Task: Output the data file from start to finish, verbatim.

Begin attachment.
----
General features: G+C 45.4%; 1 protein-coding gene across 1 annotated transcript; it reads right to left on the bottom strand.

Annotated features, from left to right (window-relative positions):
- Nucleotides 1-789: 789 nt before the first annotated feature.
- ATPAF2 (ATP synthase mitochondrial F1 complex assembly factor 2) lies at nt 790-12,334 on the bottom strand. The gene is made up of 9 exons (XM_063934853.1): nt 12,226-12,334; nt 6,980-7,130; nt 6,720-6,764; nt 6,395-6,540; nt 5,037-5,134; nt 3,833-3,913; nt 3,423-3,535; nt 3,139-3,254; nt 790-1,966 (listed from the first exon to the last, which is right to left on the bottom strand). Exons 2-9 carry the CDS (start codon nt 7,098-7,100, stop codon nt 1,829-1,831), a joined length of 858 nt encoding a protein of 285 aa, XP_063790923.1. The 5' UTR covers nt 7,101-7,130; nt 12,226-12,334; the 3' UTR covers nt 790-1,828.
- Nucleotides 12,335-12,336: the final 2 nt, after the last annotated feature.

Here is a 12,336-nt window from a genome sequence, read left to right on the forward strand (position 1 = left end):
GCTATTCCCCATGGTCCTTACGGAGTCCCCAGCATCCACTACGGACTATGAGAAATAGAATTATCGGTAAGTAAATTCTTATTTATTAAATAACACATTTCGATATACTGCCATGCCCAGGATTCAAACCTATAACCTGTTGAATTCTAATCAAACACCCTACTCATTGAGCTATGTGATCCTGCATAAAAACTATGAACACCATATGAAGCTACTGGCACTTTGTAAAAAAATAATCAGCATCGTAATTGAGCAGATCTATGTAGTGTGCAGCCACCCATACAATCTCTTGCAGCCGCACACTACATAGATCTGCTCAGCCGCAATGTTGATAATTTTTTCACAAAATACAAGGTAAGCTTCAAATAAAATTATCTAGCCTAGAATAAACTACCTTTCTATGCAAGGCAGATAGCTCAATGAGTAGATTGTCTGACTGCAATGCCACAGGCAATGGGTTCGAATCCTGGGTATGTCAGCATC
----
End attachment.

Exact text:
General features: G+C 45.4%; 1 protein-coding gene across 1 annotated transcript; it reads right to left on the bottom strand.

Annotated features, from left to right (window-relative positions):
- Nucleotides 1-789: 789 nt before the first annotated feature.
- ATPAF2 (ATP synthase mitochondrial F1 complex assembly factor 2) lies at nt 790-12,334 on the bottom strand. The gene is made up of 9 exons (XM_063934853.1): nt 12,226-12,334; nt 6,980-7,130; nt 6,720-6,764; nt 6,395-6,540; nt 5,037-5,134; nt 3,833-3,913; nt 3,423-3,535; nt 3,139-3,254; nt 790-1,966 (listed from the first exon to the last, which is right to left on the bottom strand). Exons 2-9 carry the CDS (start codon nt 7,098-7,100, stop codon nt 1,829-1,831), a joined length of 858 nt encoding a protein of 285 aa, XP_063790923.1. The 5' UTR covers nt 7,101-7,130; nt 12,226-12,334; the 3' UTR covers nt 790-1,828.
- Nucleotides 12,335-12,336: the final 2 nt, after the last annotated feature.

Here is a 12,336-nt window from a genome sequence, read left to right on the forward strand (position 1 = left end):
GCTATTCCCCATGGTCCTTACGGAGTCCCCAGCATCCACTACGGACTATGAGAAATAGAATTATCGGTAAGTAAATTCTTATTTATTAAATAACACATTTCGATATACTGCCATGCCCAGGATTCAAACCTATAACCTGTTGAATTCTAATCAAACACCCTACTCATTGAGCTATGTGATCCTGCATAAAAACTATGAACACCATATGAAGCTACTGGCACTTTGTAAAAAAATAATCAGCATCGTAATTGAGCAGATCTATGTAGTGTGCAGCCACCCATACAATCTCTTGCAGCCGCACACTACATAGATCTGCTCAGCCGCAATGTTGATAATTTTTTCACAAAATACAAGGTAAGCTTCAAATAAAATTATCTAGCCTAGAATAAACTACCTTTCTATGCAAGGCAGATAGCTCAATGAGTAGATTGTCTGACTGCAATGCCACAGGCAATGGGTTCGAATCCTGGGTATGTCAGCATC